Why are humans the only species with curvy females
IT TAKES a zoologist to study the weirdest animal of all: humans.
And one of the biggest mysteries concerns the woman of the species — how women came to have curves.
Why, wondered David Bainbridge, a Cambridge-trained veterinary surgeon and zoologist, are humans the only species with curvy women?
His ensuing investigation resulted in Curvology: The Origins and Power of Female Body Shape, a new book that examines why women are shaped the way they are and our cultural fixation therewith.
“Fat is part of femininity,” Bainbridge tellsThe Poston the phone from England. “In other species, you don’t get this weird thing where females lay down large amounts of fat before needing it.”
The average man is 14 per cent fat, the average woman 27 per cent.
That extra fat women begin to gain in puberty seems to prepare them for breastfeeding, which requires a huge number of calories. In modern times, this evolutionary development is often a mixed bag.
“When you’re a girl, you want to look more womanly, but that means putting on fat, and that’s a conflict because fat, we’re always told, is so awful,” Bainbridge says.
Women are also more obsessed with their bodies than men.
“It’s hardwired,” Bainbridge says. “They’re not looking at themselves because they’re worried about what men think. It’s largely because of how their body makes them feel about themselves and how other women see them. How you look is a very important part of your social status when you’re a woman.”
Here’s how Bainbridge breaks down the biology of the female of the species.
“All the things that we consider human — a round face, small jaws, teeth and brows — are more accentuated in women,” Bainbridge says. Men’s preference for those traits may have evolved at a time when several human species populated the Earth and it was more advantageous to breed with the most human.
Women are unique in the animal kingdom for their clearly defined bosoms. One theory suggests they’re the result of eons of sexual selection among men who’ve been conditioned to associate curves with health and fertility. And any size, apparently, will do. “Large breasts are preferred in some cultures, but as long as they look feminine, absolute size doesn’t matter,” Bainbridge says.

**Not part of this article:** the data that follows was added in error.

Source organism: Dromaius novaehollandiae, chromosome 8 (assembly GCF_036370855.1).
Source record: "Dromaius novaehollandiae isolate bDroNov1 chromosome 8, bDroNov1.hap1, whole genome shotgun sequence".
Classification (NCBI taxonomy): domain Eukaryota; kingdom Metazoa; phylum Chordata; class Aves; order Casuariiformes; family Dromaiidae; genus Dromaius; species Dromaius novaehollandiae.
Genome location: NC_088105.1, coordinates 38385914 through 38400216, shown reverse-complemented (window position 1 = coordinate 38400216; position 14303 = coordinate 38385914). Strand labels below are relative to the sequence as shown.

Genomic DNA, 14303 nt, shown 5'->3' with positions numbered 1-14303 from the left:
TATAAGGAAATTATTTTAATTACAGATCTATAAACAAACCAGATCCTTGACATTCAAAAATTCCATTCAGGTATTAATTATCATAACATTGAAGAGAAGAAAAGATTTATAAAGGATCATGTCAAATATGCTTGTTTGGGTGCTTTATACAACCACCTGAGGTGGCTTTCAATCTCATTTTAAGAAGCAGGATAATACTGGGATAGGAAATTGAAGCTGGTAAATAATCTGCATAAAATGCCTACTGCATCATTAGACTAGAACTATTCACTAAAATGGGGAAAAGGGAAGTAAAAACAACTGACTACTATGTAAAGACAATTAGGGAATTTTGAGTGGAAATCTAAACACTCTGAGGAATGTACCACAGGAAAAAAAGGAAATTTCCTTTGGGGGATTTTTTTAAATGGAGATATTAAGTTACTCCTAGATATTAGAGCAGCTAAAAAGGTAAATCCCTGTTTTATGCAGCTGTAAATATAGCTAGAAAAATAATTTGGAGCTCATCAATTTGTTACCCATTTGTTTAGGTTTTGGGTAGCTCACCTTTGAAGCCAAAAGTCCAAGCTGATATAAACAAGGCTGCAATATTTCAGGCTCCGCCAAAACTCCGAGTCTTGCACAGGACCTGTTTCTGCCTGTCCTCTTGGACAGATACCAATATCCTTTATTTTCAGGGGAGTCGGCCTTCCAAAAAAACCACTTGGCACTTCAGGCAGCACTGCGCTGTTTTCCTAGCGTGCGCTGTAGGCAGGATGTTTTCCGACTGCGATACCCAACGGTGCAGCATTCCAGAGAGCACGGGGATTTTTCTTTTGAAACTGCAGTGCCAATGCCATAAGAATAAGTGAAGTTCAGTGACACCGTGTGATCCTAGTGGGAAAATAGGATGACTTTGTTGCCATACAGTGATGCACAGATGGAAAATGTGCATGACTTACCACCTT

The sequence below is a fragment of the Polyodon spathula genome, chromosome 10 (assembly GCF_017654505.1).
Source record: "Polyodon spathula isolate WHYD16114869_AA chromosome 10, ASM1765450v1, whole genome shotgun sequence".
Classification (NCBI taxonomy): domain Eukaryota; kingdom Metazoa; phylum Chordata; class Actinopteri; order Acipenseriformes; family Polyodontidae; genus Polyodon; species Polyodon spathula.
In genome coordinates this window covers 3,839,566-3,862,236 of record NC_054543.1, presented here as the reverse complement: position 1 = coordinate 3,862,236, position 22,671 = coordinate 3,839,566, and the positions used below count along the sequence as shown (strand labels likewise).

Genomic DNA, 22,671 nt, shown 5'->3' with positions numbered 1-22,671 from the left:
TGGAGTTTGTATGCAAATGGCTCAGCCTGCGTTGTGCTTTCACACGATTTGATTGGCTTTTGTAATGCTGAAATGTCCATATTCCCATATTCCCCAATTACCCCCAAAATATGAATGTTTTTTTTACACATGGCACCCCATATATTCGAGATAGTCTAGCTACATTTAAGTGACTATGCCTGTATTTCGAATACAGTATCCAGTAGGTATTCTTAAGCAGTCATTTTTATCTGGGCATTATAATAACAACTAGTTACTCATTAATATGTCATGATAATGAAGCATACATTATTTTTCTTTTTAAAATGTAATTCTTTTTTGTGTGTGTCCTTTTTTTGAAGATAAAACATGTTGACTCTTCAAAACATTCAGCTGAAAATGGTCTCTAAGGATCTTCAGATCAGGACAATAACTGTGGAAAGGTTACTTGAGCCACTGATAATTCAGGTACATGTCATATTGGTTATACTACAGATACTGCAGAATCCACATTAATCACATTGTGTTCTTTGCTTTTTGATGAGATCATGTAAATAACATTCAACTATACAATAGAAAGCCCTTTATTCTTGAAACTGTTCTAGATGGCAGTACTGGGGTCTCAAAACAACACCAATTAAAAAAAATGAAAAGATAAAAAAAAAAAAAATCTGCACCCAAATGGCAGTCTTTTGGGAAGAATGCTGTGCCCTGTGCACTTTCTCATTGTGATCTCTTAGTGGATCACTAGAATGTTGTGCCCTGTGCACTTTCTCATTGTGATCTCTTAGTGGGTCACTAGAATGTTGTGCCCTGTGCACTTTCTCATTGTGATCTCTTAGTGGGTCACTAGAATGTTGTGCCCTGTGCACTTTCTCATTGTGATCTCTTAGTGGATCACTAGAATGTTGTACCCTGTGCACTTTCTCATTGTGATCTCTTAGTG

“As a man, your arm is pretty straight,” Bainbridge says. “As a woman, it bows out towards the thumb direction in a 10- to 15-degree bend. Some have suggested that women have wider hips and so their arms need to swing past.”
Women’s ring fingers tend to be shorter than their index fingers, the result of low concentrations of male sex hormones during development. Men are often the opposite, although studies have shown men with longer ring fingers are nicer to women.
Women have longer abdomens than men, providing more space for growing a baby.
“The belly is something that’s universally considered attractive,” Bainbridge says. “It’s related to reproduction and something men are hardwired to appreciate.”
THIGHS AND BUTT
Women with larger thighs have been shown to bear smarter kids, probably due to the brain-building lipids stored in butt and thigh fat.
The measure of a woman’s attractiveness may well be her waist-to-hips ratio: Divide waist width by hip width, and the golden ratio is around .70. Some have suggested that the male obsession with a small waist stems from a desire to avoid hooking up with a pregnant woman. Other (contested) studies seem to show women with lower ratios are healthier and more intelligent, perhaps giving dudes an evolutionary reason for preferring them.
Pin-ups aside, men actually prefer women with medium-length legs, not long ones. But no matter the size, what really counts is how straight they are — as that’s a sign of genetic health.